Square charges the person processing the credit card a fee of $0.15 and 2.75% of the total transaction amount, less than say, PayPal, which charges $0.30 and 2.9% for transactions of $3,000 or less. Those competitive fees paired with Square’s universal appeal and Dorsey’s significant industry clout could be why the start-up reportedly raised more than $10 million funding and is valued at more than $40 million.
Developers have tinkered with augmented reality for years. Sportscasters use a rudimentary form of it every time they sketch out maneuvers on the field with yellow lines and arrows. In the movie Iron Man, Tony Stark employed a fantastical form of it for his suit’s navigation system. But for the most part, augmented reality, where images from a virtual world are superimposed onto images of the real world, remains a niche concept.
Last year’s launch of the Layar app, from Dutch compamy SPRXmobile, is one of the few concrete examples of augmented reality done right. Android and iPhone owners who download the free app can also download “content layers,” or extra interfaces from different companies like Gowalla and YouTube. Those content partners pay SPRXmobile to develop their custom layers.
When users point their smartphone’s camera at their surroundings, Layar shows off useful — or sometimes just plain entertaining — points of reference: the nearest bank ATMs, Twitter users and what they’re tweeting, shops, restaurants and user reviews, all seamlessly overlaid on real-time street views. In doing so, Layar offers a tantalizing hint of where augmented reality is headed.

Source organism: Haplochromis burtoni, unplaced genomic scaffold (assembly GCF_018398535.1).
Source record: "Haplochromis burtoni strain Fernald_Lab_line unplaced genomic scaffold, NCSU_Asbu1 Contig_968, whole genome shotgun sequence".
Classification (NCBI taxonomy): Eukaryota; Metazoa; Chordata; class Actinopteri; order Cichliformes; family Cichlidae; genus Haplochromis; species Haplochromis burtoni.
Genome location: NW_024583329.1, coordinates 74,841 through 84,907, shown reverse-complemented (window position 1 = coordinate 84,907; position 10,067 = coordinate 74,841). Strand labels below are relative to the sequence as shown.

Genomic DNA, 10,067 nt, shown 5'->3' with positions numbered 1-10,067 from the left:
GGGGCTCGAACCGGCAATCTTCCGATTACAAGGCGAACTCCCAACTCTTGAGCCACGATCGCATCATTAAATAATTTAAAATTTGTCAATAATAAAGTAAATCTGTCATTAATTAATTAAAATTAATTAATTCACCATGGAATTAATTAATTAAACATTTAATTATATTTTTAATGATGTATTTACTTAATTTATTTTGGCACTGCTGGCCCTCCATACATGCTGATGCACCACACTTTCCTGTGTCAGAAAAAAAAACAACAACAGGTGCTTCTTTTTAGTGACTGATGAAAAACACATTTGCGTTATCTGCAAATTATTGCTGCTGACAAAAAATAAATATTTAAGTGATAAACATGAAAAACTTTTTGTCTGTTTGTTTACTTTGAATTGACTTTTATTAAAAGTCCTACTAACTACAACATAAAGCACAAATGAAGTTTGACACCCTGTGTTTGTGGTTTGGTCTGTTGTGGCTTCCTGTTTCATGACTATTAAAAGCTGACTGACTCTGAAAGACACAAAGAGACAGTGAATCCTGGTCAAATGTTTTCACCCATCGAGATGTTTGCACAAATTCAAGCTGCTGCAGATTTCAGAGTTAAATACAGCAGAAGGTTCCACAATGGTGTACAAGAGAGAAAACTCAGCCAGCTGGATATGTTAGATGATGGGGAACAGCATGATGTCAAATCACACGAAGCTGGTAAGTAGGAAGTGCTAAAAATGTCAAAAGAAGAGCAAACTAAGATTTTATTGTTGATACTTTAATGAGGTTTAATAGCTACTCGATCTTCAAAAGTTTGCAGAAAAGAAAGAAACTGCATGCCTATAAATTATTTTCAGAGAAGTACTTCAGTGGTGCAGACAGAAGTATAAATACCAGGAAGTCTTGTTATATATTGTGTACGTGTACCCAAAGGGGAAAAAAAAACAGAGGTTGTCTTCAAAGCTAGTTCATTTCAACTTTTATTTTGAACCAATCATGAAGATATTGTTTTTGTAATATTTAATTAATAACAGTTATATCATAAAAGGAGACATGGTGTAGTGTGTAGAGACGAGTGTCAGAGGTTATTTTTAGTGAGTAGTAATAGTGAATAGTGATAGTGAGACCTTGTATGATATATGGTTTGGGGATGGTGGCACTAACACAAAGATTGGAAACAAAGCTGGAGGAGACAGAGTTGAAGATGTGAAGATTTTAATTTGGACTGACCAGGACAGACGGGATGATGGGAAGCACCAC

More than a year after launching Farmville, Zynga remains top of the heap. Some 20 million daily Facebook users flock to the farming simulator to plant seeds, harvest crops, expand their farm plots, and earn money with the tap of a key. The Farmville phenomenon has become so pervasive that Mozilla offered a Firefox update solely because players complained the browser kept crashing on them during gameplay.
As for Zynga itself, the company branched out with a free Farmville iPhone app currently hovering in the iTunes Top 10 and announced a partnership with 7-Eleven this summer for a six-week run of brand advertising — price tags, Slurpee signs, even ice cream — in nearly 7,000 stores around the U.S.
Zynga makes money by charging for virtual goods. Once gamers are hooked, they’re more likely to pay for items like tractors, fuel, and animals. The company reportedly brings in $1 million in revenue daily, mostly from such transactions.